always been very loyal to Austria.300 His dream was a nation of indepen-
dent farmers, one of the many ideals which he shared with the Irish
Notes on Political Economy, Oxford 1882â€“4 (â€˜Lectures on politico-economical ques-
tions, by Arnold Toynbeeâ€™), Ellis Papers, 3193.
T. Ellis Papers, 3019 (emphasis in the original).
Aberdare Womenâ€™s Liberal Association to Mrs T. E. Ellis, 15 Apr. 1899, in Ellis Papers,
Notebook on Switzerland, Tyrol and Home Rule for Wales, n.d. [but 1893] in Ellis
Notebook on Switzerland.
3 Constitutional Nationalism and popular
liberalism in Ireland
I am not sure at all that the Parnellites elected next Autumn will hang
together. The Labourers wonâ€™t pull with them and though these are a
weak body in Ireland they may be enough to form a New party in alliance
with Landlords of a Liberal type.1
When, said Mr Parnell, it was conceded to us as one of the principles of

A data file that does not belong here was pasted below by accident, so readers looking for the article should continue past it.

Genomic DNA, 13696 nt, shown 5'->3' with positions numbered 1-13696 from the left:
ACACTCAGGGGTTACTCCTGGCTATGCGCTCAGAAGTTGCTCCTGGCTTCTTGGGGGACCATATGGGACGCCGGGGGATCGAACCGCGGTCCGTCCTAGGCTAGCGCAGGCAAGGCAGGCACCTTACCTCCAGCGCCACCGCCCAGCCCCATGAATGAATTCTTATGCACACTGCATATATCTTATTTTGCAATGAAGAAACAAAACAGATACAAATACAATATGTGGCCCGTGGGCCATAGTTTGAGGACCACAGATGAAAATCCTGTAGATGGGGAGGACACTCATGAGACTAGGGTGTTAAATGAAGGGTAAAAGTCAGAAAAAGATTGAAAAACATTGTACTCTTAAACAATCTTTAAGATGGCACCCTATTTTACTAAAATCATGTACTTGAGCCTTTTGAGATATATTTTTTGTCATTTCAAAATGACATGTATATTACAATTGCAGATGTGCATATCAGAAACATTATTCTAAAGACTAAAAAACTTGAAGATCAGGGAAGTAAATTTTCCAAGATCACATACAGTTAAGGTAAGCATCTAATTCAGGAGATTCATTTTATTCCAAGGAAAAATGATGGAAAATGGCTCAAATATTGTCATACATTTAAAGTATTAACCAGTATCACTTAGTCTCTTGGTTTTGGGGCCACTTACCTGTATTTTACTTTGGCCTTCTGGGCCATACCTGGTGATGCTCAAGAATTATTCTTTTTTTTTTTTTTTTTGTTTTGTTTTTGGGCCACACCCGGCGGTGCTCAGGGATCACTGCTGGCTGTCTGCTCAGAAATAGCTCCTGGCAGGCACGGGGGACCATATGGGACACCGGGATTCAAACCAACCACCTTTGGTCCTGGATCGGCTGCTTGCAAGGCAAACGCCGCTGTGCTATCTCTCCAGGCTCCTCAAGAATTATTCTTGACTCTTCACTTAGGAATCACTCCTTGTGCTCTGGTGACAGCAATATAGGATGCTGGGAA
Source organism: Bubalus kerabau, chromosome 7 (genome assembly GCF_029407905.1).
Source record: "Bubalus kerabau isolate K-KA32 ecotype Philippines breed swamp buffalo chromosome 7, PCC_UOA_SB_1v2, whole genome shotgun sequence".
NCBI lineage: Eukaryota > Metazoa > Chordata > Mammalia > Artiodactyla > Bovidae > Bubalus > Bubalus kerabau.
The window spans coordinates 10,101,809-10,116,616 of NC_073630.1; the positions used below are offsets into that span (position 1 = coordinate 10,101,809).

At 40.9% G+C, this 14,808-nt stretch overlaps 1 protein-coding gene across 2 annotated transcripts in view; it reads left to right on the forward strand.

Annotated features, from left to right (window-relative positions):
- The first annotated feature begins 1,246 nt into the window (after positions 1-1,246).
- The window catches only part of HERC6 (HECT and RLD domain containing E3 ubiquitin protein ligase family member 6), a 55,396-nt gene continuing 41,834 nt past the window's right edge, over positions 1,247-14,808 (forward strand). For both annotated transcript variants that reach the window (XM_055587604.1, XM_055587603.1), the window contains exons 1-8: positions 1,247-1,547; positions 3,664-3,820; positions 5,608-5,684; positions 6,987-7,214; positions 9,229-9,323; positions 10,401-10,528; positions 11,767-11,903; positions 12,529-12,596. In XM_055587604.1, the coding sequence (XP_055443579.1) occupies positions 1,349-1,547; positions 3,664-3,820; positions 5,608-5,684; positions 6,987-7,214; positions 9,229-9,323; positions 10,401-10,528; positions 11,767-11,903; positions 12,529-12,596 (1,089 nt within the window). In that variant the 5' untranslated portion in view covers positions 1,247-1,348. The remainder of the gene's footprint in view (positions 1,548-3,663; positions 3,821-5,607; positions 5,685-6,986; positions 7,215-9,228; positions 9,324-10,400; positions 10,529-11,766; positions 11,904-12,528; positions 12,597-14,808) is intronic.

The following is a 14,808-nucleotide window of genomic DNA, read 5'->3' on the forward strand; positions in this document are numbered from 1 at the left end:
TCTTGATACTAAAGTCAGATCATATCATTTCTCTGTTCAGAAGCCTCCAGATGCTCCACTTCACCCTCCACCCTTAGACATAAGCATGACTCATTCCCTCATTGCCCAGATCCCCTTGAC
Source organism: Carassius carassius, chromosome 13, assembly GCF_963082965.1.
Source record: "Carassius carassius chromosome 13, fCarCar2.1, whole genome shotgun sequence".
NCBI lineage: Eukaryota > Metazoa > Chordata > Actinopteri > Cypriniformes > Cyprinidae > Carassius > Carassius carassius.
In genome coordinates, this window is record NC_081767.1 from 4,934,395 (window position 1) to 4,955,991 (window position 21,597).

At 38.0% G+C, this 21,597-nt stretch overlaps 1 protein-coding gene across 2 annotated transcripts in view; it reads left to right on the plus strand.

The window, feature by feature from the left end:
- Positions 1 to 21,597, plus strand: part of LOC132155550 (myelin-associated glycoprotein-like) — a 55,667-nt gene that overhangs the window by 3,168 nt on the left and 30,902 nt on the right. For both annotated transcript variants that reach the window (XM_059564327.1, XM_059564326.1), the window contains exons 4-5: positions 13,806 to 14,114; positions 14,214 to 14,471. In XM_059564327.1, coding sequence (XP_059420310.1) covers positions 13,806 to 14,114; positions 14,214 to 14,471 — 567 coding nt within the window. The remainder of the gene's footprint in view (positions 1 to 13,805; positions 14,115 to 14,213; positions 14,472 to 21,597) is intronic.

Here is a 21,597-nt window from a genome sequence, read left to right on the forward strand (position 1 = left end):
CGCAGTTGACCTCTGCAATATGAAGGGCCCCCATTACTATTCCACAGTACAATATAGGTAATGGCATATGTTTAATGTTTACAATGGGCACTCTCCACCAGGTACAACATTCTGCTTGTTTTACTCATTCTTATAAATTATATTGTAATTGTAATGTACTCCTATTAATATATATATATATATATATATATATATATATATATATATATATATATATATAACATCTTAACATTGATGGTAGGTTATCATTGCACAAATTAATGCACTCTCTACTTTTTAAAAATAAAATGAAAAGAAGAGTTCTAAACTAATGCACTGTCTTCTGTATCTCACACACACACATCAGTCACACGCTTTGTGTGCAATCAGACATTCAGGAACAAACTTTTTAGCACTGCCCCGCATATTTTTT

the Irish Party that it was the right of the Irish people to be governed by
the people, for the people and in accordance with the will of the majority
of the people, we gladly recognised that that was our principle, and
â€˜upon that principle we cordially shake hands with you, and we wish
long life to the Liberal Party in their career of self-Government for
Ireland, and justice to the English peopleâ€™.2
The roots of Irish â€˜popular liberalismâ€™
â€˜Legislative and administrative decentralization is one Irish ideaâ€™,
Reynoldsâ€™s commented in 1888, â€˜and the abolition of landlordism is